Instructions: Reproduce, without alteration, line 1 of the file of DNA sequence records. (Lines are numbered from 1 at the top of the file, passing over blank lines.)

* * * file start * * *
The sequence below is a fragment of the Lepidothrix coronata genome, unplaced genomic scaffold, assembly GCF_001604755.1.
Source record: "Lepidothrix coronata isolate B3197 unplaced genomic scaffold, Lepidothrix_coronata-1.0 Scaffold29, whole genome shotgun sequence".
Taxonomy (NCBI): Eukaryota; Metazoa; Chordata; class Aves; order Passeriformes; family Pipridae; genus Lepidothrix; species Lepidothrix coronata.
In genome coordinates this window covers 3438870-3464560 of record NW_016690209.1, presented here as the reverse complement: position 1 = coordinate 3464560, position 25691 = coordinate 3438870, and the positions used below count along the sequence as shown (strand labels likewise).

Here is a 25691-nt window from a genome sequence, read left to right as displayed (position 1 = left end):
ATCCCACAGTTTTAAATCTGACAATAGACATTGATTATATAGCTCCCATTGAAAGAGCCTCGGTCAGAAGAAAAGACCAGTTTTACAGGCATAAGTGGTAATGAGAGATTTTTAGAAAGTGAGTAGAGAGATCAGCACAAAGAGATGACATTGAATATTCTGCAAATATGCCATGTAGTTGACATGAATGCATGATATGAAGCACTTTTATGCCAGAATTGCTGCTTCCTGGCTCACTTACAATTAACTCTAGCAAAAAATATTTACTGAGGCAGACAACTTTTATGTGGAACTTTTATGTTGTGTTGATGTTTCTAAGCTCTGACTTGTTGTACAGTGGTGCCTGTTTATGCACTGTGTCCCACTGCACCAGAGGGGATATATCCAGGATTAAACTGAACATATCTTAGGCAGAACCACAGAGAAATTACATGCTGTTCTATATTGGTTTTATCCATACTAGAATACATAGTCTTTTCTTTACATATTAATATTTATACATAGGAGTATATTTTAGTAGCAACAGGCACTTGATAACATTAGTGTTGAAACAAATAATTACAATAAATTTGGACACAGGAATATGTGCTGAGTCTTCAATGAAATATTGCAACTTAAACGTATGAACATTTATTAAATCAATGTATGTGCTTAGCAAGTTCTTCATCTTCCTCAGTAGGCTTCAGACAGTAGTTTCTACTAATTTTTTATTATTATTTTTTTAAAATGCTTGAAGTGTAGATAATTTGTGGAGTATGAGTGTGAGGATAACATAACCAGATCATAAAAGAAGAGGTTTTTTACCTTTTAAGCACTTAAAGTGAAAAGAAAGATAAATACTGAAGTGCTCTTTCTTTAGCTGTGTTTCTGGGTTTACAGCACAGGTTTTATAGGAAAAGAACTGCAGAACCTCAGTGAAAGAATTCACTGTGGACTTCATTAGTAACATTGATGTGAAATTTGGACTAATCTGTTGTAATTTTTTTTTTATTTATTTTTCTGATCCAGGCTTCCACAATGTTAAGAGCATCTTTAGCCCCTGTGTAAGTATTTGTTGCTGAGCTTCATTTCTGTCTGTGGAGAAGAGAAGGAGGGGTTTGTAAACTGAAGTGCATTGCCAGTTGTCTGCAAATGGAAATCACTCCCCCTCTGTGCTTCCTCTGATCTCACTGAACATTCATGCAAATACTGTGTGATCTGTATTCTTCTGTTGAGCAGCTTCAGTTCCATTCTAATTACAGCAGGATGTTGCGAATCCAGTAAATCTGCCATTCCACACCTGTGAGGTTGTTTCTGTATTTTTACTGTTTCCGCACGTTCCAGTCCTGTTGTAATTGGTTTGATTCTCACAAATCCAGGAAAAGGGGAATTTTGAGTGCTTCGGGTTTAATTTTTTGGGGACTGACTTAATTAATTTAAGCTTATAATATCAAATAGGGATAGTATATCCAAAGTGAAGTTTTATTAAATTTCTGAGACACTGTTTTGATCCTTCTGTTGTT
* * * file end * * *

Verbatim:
The sequence below is a fragment of the Lepidothrix coronata genome, unplaced genomic scaffold, assembly GCF_001604755.1.